President Donald Trump on Friday insisted that he had the right as president to ask the attorney general to intervene in a criminal case, just a day after Attorney General William Barr issued a rare rebuke of the president, saying his tweets about Justice Department matters "make it impossible for me to do my job."
Referring to Barr’s interview, in which the attorney general said the president “has never asked me to do anything in a criminal case," Trump tweeted on Friday, "This doesn’t mean that I do not have, as President, the legal right to do so, I do, but I have so far chosen not to!”
“The President has never asked me to do anything in a criminal case.” A.G. Barr This doesn’t mean that I do not have, as President, the legal right to do so, I do, but I have so far chosen not to!
— Donald J. Trump (@realDonaldTrump) February 14, 2020
The tweet was Trump’s first since Barr’s interview was published online Thursday.
Barr, referring to Trump’s tweeting, told ABC News, "Public statements and tweets made about the department, about people in the department, our men and women here, about cases pending in the department and about judges before whom we have cases make it impossible for me to do my job and to assure the courts and the department that we're doing our work with integrity."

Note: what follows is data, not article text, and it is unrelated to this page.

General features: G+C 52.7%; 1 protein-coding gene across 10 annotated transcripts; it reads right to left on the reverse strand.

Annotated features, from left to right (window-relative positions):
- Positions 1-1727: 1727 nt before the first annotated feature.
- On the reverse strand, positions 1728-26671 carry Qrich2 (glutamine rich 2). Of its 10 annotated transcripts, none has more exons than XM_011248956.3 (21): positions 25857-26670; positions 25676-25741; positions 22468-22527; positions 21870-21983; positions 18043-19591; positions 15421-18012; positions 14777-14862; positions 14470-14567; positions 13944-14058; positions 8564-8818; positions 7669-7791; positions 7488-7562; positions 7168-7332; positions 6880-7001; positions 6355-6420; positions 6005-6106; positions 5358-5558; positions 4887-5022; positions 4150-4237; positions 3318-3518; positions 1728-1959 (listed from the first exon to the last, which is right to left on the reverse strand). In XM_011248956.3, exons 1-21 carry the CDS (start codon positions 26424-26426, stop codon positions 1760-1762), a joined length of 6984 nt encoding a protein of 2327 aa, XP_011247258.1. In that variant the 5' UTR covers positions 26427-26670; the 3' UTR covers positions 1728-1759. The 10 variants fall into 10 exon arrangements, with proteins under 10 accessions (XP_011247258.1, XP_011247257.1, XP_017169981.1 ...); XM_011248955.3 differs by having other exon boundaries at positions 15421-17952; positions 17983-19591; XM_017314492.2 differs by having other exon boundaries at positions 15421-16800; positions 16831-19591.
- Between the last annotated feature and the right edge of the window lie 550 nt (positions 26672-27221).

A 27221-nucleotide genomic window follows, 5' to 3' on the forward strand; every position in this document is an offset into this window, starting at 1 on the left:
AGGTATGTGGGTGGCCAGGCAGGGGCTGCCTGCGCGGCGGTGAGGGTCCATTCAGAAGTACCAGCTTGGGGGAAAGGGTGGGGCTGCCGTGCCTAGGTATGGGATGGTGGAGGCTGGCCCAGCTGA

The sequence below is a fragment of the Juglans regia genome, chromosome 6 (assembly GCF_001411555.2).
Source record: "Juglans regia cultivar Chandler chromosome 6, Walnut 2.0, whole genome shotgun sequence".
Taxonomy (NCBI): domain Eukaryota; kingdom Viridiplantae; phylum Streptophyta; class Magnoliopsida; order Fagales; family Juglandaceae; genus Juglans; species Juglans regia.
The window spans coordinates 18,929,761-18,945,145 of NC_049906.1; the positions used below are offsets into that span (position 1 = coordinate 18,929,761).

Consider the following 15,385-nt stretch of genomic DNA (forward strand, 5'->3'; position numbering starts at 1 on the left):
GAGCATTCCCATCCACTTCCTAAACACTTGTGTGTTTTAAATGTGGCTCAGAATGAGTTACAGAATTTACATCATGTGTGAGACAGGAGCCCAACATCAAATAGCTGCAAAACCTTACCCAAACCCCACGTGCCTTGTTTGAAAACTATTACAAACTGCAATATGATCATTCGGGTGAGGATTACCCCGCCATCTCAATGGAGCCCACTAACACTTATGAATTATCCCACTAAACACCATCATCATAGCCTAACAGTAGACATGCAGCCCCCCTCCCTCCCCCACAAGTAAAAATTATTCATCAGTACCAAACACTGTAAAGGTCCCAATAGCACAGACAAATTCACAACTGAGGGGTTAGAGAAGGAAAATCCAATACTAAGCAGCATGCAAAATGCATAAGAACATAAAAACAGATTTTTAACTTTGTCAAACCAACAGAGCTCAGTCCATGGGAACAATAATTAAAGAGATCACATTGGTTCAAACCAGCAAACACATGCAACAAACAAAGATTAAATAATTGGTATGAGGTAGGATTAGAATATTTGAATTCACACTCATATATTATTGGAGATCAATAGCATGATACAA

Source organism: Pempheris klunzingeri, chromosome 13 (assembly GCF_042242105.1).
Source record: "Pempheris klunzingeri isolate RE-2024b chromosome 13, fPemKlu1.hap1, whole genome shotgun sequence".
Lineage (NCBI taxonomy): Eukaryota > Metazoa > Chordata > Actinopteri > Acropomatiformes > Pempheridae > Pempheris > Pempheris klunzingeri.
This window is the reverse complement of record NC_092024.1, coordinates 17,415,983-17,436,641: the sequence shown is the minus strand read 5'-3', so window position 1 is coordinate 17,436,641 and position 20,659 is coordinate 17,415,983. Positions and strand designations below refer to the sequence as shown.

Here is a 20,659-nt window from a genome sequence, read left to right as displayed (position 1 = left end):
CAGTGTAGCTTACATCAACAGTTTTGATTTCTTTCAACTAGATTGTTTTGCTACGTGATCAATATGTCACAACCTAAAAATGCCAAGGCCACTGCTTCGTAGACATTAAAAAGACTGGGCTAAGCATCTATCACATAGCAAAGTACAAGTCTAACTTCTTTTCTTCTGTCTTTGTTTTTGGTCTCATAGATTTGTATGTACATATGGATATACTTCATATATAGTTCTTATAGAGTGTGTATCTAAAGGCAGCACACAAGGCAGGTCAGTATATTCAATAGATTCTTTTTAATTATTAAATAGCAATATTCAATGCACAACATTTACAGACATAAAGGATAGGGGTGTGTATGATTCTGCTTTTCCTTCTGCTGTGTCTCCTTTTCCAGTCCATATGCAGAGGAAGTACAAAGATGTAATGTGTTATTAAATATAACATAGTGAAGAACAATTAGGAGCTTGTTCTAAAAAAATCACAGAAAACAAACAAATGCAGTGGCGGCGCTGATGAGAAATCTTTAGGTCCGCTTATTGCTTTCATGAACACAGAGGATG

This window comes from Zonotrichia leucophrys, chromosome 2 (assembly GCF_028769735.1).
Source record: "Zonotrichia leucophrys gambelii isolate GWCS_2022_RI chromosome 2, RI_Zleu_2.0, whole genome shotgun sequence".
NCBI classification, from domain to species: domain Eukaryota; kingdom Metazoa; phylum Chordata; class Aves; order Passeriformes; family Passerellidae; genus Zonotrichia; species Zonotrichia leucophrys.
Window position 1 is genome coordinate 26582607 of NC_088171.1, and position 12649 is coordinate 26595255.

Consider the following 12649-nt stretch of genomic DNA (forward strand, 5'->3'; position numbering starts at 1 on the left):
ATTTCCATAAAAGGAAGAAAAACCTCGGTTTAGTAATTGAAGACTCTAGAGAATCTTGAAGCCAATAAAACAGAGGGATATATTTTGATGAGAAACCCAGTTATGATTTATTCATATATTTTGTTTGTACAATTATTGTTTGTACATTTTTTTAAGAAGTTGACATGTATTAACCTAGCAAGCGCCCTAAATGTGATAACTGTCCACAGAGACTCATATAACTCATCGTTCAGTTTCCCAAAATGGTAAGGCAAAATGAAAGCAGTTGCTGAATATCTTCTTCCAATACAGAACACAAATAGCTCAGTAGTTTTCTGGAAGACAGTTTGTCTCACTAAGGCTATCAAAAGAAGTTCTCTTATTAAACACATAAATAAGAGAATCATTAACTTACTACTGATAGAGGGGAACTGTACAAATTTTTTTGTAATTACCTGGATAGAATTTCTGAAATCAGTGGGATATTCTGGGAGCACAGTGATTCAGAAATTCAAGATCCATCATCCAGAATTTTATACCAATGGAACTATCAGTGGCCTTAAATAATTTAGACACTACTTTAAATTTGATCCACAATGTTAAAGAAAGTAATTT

His comments came days after the department overruled federal prosecutors in Roger Stone's criminal case, a decision that resulted in all four prosecutors quitting the case. The prosecutors on Monday had recommended that Stone get seven to nine years in prison, a decision Trump lambasted on Twitter as "disgraceful" in the wee hours on Tuesday.
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Barr told ABC News that he and his staff had decided to recommend a lower sentence before Trump tweeted because they thought the recommended sentence was too long — but the president's criticism put them in a tough spot.
Following Barr’s interview, White House press secretary Stephanie Grisham said in a statement that "the president wasn't bothered by the comments at all," but she indicated that Trump would not curb his tweets.
Trump, she added, "has the right, just like any American citizen, to publicly offer his opinions.”
Barr has privately told Trump in recent weeks that his public statements on a number of occasions were making Barr’s job increasingly difficult and asked the president to stop, according to a source familiar with the events.
However, the source says Barr did not alert the president to what he would be saying in the interview.